“Start to finish, this trip was the most profound experience I have had in my time at UGA. The history of Selma is simultaneously heartbreaking and inspiring. Our time there was short, but I left having grown more as a preservationist than I could have imagined going in, from both the memorializing of the bridge crossing and the tornado survey work. What I learned, the people I talked to, and the work we did will have a lasting impact on me going forward personally and professionally.”

- Jeffrey Bussey, 1st year MHP


“What an experience. Driving into Selma and immediately going to the Bridge Crossing Jubilee set the stage for our survey work. Standing in the crowd, listening to the speeches, and finally walking across the bridge cemented and motivated our group for the work that was to come. While surveying was not for the weak of heart, the more buildings and landscapes we documented, provided us the momentum to keep going. The biggest motivation came from the Selma citizens and homeowners that we interacted with while surveying. Selma is a special place and I feel honored that I was able to help conduct survey work, even if our contributions are only a small blip of the work that needs to be done.”

- Inga Gudmundsson, 1st year MHP


Although the Selma trip was eventful, inspiring, insightful, and, life changing, the experience was a huge reality check. Through bonding and working diligently with my cohorts to complete our architectural and site survey assessments, I was able to grasp the true impact of what environmental injustice really looks like. Never in my life have I seen the true devastation of a natural disaster on a community; it resonated deeply with me most importantly because the tornado primarily impacted a community of people that mostly looked like me. I am blessed to know how lucky I am to be in the situation that I’m in—a Black graduate student at the University of Georgia. The reality check I received showed me how as a preservationist, it is my duty to serve, protect, fight for, and restore marginalized communities who aren’t receiving the aid from government, state, and local entities that they deserve, largely because of their city's demographic.”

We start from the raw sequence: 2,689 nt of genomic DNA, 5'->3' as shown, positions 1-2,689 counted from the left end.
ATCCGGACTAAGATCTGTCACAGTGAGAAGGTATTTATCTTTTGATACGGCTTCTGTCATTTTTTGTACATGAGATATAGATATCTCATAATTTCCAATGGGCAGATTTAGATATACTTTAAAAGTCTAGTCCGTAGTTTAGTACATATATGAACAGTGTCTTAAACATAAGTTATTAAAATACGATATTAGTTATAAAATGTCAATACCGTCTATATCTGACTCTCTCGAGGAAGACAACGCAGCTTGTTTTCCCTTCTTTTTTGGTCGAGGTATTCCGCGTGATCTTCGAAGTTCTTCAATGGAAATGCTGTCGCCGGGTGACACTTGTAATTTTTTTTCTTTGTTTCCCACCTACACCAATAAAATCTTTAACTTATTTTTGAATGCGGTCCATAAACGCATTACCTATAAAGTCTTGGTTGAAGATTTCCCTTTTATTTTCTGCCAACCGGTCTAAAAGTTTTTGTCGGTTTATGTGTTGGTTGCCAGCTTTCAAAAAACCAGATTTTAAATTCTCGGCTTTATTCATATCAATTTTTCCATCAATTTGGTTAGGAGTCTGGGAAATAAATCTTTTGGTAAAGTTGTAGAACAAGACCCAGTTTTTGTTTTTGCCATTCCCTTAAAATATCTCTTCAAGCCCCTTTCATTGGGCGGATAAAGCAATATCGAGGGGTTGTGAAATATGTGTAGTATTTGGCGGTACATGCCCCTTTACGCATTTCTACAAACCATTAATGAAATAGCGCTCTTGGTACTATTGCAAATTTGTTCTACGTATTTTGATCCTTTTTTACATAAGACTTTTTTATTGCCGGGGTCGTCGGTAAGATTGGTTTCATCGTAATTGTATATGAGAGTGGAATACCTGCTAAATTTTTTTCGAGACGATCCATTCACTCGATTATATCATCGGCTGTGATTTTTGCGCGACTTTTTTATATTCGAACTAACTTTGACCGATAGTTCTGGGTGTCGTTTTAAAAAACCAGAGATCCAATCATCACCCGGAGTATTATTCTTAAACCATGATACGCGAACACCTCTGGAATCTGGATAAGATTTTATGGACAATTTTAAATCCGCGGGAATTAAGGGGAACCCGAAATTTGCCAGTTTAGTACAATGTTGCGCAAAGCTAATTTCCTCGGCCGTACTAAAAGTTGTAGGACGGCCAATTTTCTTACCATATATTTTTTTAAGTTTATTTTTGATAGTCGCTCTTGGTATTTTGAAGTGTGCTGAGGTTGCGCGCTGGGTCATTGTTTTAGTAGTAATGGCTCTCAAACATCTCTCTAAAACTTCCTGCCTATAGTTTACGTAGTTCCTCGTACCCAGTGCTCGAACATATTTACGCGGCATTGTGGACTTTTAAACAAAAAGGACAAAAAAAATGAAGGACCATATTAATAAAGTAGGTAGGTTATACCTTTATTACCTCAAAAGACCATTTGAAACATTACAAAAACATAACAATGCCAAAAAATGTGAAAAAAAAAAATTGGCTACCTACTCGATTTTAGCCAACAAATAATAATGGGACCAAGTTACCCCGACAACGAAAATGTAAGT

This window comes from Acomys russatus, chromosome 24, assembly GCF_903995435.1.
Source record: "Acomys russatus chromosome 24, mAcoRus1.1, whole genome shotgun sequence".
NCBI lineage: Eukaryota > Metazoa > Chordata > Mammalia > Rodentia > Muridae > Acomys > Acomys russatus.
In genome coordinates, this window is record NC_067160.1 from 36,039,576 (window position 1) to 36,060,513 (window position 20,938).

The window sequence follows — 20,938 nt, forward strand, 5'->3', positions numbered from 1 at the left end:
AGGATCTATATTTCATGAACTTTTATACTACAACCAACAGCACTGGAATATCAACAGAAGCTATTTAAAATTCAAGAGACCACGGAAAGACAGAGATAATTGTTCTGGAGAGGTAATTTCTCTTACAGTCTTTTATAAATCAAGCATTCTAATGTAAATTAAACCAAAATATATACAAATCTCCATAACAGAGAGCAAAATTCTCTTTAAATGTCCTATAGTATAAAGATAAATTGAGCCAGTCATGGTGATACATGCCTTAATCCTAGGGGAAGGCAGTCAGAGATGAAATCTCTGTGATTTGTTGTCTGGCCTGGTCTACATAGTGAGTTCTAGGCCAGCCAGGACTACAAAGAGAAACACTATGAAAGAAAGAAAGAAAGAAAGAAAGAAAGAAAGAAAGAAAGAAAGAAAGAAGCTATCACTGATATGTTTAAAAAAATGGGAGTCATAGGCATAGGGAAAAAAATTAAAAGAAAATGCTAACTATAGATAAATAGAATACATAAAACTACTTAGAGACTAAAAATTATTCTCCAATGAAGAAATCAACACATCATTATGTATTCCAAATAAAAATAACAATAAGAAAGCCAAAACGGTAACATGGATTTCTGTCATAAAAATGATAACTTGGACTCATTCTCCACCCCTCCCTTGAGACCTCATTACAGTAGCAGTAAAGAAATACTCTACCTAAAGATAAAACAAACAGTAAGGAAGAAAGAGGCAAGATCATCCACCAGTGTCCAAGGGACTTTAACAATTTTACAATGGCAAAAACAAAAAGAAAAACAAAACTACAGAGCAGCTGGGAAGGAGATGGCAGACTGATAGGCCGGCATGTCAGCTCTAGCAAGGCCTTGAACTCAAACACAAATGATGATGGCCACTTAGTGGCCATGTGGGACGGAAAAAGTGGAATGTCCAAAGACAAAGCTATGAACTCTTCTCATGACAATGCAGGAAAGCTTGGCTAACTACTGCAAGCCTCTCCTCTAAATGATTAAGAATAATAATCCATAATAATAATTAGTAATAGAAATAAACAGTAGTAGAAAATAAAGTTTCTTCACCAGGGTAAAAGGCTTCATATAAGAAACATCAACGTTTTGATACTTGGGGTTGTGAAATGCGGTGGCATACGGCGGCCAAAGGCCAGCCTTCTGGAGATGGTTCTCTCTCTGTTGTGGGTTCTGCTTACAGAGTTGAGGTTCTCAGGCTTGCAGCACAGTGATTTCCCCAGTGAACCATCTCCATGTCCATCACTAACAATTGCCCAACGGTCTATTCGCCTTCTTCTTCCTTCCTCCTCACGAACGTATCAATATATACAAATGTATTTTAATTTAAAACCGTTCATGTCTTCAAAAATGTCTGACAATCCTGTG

- Cameron NeSmith, 2nd year MHP


“This experience was incredible. Survey work like this rarely feels so impactful and directly helpful. Selma has a fascinating history that I was honored to help preserve and help make the lives of everyone affected just a little bit easier after the tornado. The city itself was lovely, and I am forever grateful that I had the opportunity to go.”

- Niamh West, 2nd year MHP


I am so grateful to have been able to participate in the post-disaster survey in Selma. I was touched by the personal stories of those affected by the storm, their creativity, and their resilience. It was powerful reminder that while we document historic architecture and sites, the most important work we do is facilitate stories.”

- Kayla McElreath, 2nd year MHP


A huge thanks to Atlantic Heritage for the learning experience, as well as the Morton family of Marion Junction, Selma-Dallas County Historic Preservation Society, Selma City Council, and the Selma community who were all very generous in donating lodging, evening meals, drinks and snacks for the survey work. Big thanks to the CED and MHP program for providing transit to Selma.

While there, the students were interviewed by the Selma Times Journal. You can find their article here.